Wilmore City Council discusses budget, sanitation services

Published 3:16 pm Tuesday, May 16, 2023

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During a Monday meeting, the Wilmore City Council discussed its 2023-24 fiscal year budget.

Because the budget will not be finalized until June, no decisions were made during the meeting.

The Council first discussed increasing water and sewer tax rates.

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Most years, the Council raised its water and sewer rates by two percent and considered increasing the rate again to help pay for water and sewer maintenance projects. However, the city’s Utilities

Director, Dave Carlstedt, told the Council that increasing rates by five percent still would not be nearly enough to pay for projects.
Carlstedt said that the water and sewer rates only pay for operations and overhead for managing water and sewer facilities. Tap fees partially fund projects, but more is needed to pay for them entirely.

The issue will be revisited with further discussion at the next meeting.

The Council then discussed increasing garbage rates.

For now, the city has its own trash collection service. Wilmore residents pay about $14 a month for service.

The Council would like to look elsewhere for different options.

Council member Jim Brumfield said, “It appears to me that it would be in our best interest to look at outsourcing the garbage (service).”

Carlstedt responded to Brumfield and the Council, stating that the city is “headed there regardless. Whether you do it now or long-term.”

As Utilities Director, Carlstedt listed several issues with the service over the past few years.

Eight years ago, the city purchased a brand-new garbage truck, which was considered top-of-the-line when it was first purchased but has had many expensive maintenance issues since then.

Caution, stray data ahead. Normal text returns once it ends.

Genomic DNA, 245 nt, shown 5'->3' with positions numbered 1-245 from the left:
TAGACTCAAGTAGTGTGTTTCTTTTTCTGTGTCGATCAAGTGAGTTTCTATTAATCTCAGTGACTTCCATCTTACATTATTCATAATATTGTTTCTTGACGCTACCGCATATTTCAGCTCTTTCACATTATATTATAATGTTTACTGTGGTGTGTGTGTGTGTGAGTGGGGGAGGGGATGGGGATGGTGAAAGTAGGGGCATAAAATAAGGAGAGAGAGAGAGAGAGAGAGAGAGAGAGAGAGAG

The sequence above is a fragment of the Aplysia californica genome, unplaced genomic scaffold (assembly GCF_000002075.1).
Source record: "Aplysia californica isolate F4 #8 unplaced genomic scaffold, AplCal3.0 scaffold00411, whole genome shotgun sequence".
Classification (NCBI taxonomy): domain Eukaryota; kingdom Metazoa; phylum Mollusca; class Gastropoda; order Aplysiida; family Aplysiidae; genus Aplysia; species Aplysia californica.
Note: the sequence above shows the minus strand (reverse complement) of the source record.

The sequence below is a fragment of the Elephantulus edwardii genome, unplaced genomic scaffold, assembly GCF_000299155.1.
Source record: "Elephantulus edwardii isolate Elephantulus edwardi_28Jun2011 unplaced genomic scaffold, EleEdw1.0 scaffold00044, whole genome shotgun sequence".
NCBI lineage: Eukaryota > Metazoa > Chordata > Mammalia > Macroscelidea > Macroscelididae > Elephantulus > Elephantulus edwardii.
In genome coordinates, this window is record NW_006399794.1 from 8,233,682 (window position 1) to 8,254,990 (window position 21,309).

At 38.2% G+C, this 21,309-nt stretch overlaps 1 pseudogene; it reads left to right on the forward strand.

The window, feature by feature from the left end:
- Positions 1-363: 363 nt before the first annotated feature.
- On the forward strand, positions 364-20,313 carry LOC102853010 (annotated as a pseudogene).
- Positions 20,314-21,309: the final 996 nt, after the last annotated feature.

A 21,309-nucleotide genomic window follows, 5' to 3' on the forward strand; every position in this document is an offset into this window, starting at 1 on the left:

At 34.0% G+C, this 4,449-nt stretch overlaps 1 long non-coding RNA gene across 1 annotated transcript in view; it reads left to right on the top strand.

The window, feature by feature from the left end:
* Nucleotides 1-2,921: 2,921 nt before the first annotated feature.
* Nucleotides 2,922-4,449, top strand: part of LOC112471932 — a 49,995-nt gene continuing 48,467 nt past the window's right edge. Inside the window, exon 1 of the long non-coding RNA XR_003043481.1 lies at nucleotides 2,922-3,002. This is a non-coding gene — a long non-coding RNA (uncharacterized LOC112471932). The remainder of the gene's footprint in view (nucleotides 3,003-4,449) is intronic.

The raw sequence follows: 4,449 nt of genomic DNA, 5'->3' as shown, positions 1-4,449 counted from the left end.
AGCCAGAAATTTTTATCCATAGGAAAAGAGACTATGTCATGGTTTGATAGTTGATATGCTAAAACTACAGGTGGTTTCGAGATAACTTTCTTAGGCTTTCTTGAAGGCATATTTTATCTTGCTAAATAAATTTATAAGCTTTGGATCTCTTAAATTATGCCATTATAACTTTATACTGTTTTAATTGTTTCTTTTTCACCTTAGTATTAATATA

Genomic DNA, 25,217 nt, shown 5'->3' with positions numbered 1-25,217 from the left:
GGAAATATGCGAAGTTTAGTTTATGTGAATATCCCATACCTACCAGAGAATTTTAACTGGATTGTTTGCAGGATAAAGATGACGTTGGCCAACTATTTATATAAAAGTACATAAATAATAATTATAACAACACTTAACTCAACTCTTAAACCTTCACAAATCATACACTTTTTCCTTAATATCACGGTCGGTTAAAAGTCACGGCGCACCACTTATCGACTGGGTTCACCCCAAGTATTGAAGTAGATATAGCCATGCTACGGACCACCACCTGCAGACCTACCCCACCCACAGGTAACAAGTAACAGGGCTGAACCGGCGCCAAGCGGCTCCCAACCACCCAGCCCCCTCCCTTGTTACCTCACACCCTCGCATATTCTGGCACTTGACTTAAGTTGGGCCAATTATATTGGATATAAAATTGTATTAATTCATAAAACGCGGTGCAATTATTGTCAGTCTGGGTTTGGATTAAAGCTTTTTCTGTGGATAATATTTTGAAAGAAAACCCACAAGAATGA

Wilmore also does not have access to landfills, so its waste is outsourced to landfills in Lexington, which has caused hefty prices for the city.

Carlstedt also said that staffing issues have been a massive problem for the waste management department and that it’s a “tremendous job’ getting anyone to apply.

“It’s getting harder and harder, and it’s been a wonderful service to provide all these decades, but we’re never going be the best in the business,” Carlstedt said.

The city is left with $170,000 in waste costs from the current fiscal year.

“It’s a morale buster,” Carlstedt said.

Although the Council does not have time to find a contractor to release waste management service responsibilities before the 2023-24 fiscal year budget is complete but did brainstorm on how they could go about the switch.

Two options are on the table.

One is that the Jessamine County Fiscal Court is officially in charge of all waste management in the county. The Council may be able to speak to Jessamine County Judge-Executive David West to be included in the county’s waste management contract for the upcoming fiscal year.

The other option is that Council would have to go through the request for proposal process to find a company willing to provide its services, which is a process that could take six to 12 months.

The Council and Wilmore administration will check in with Judge West on their inquiry and the discussion will proceed in the next meeting.
Regardless of any change, Council member Kim Dyer said the Council should stay transparent with city residents on whatever rate changes may occur.